Eataly - Wagyu boneless ribeye

Starting a new topic rather than adding onto the giant existing Eataly thread. Was there for lunch today and saw that they have a sale this week on Snake River Farms Wagyu boneless ribeyes for 50% off. So $30/pound rather than $60.

Two part question: as someone who had never cooked a piece of meat remotely that expensive, should I give it a try? And if yes, what’s the best way to cook it? Hmmm maybe this belongs on the home cooking board. Thanks all.

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I definitely think people should NOT be scared of cooking steak at home, even if expensive. For thicker ribeyes, I go with the reverse sear method, using a combination of oven and cast iron pan to sear at the end. Google “reverse sear”. Make sure you have a reliable and quick reading food thermometer. I’ve only cooked wagyu beef a few time at home, but this method works well for ribeyes generally.

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Use your meat thermometer and do a reverse sear. (what DTLAeater said), basically slow cook the thick piece of meat in the oven at 200 degrees, once it hits its desired temperature, use your cast iron pan and sear it hard on both sides. (cast iron pan must be really really hot).

This

yes. And yes I fucked it up and ate an expensive piece of well done steak. I used a thermapen and reverse sear to boot.

In hindsight, less sear or thicker cut would have helped.

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Wagyu ribeye steak is disgusting.

Wagyu beef, given its exorbitant marbling, should only be eaten sliced thin with a quick dip in a shabu-shabu.

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Preach.

… well, maybe a thin cut placed on hot stone for a 2-3 second sizzle will also do.

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I’m with you on that. Makes great sushi. For a steak I’d much rather have old school corn-fed Midwestern-style. And bone-in, please.

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In your always humble opinion, of course.

Somewhat off topic, we had a burger made from this beef and it was the best burger we’ve ever had. And I’ve always been skeptical at the very least about this meat. It really was good.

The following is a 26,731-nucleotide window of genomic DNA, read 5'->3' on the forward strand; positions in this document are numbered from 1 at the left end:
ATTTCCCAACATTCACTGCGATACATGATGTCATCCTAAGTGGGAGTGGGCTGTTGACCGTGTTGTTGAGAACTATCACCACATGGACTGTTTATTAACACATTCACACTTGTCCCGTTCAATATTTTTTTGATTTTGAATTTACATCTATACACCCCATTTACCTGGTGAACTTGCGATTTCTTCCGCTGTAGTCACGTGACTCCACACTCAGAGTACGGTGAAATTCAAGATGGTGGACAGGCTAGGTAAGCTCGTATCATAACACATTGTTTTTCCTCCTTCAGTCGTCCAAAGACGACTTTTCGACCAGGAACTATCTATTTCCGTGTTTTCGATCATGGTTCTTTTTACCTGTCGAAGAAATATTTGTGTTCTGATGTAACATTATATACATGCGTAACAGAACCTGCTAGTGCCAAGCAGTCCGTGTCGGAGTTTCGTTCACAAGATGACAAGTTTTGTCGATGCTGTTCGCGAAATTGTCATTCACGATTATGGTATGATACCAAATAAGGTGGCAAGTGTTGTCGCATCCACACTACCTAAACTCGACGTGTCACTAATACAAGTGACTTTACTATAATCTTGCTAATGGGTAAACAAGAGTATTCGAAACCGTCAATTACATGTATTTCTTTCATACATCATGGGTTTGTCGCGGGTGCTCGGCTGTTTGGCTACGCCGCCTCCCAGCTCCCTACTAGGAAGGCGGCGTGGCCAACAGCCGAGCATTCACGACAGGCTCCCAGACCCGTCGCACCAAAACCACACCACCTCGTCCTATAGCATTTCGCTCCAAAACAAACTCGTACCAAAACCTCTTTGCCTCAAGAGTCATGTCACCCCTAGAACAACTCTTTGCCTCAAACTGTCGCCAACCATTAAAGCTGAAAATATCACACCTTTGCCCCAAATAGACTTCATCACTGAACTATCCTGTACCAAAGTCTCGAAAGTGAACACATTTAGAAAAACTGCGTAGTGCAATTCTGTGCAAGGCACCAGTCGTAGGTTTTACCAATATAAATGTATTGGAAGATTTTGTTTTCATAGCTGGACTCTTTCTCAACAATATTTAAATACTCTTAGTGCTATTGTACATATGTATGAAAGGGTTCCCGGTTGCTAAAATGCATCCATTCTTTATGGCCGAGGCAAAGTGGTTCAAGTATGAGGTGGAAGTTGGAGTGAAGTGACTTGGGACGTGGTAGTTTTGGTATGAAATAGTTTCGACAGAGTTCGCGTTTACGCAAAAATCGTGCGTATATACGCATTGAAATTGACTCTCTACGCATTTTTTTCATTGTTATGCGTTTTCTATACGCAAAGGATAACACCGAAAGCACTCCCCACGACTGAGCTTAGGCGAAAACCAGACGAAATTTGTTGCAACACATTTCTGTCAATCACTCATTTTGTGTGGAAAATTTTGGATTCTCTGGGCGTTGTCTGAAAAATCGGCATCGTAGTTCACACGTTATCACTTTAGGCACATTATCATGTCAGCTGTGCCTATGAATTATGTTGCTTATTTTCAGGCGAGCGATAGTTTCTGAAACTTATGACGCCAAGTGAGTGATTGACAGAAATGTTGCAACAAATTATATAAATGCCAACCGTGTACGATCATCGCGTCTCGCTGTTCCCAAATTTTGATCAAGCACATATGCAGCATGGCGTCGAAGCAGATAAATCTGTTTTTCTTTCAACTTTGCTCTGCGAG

It was definitely WAAAAY too much for me when I had a small portion cooked like a traditional steak.

I would probably sous vide it to rare and then pan-sear. I do need to try the reverse sear technique sometime as an experiment.

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Thanks everyone for your input and opinions. My takeaway so far is that reverse sear is the cooking method of choice. But this particular cut may not be worth buying even at a 50% discount.

Maybe. I don’t recall the Snake River Farms wagyu having the truly outrageous levels of marbling that the high-end stuff from Japan has.

You might be mistaking wagyu with A5 grade kobe or wagyu beef. Not all wagyu beef is created equal. You can find an MS3 score wagyu ribeye that is less marbled than a USDA Prime grade ribeye. And if you think a USDA prime ribeye is disgusting because it’s too marbled, then well…you just suck at steaks.

This is MS3 wagyu
image

It’s hard to say if $30/lb is worth it without knowing what kind of wagyu beef it is. But I can’t imagine Eataly selling the lowest grade wagyu so I imagine it’s pretty good stuff. If you’ve never had it, I highly recommend it. I’m a big fan of australian wagyu FWIW.

Absolutely give it a try, what’s the worst that can happen? :slight_smile:

I would sear it in a super hot cast iron, with much salt and pepper.

Here’s my go-to from jfood from CH:

I saw the wagyu when I was at Eataly this past Sunday purchasing steaks. Ended up with a porterhouse on sale and an excellent dry aged shell steak.

It on the far right of the picture below. It’s not crazy marbly like the A5s and not cut very thick either. You should be able to cook it like a regular steak.

steak

Then it’s just better to buy prime grade beef. It’ll most likely be less expensive, and arguably taste better.

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Here are some good links in regards to reverse searing, https://www.seriouseats.com/2017/03/how-to-reverse-sear-best-way-to-cook-steak.html, https://amazingribs.com/more-technique-and-science/more-cooking-science/cooking-temps-when-cook-hot-fast-when-cook-low-slow. I am not a fan of using a sous-vide on beef although I love it for pork or chicken. Here is my favorite method for steak, https://www.bonappetit.com/test-kitchen/cooking-tips/article/bobby-flay-porterhouse-steak-rules. I have used this technique with both rib-eyes and NY strips. Not sure it would work adding butter to the already copious fat of a wagyu, but its great for normal, prime meats (unless you ask ipsedixit who doesn’t like butter on beef). At any rate hope it turns out beautifully however you do it!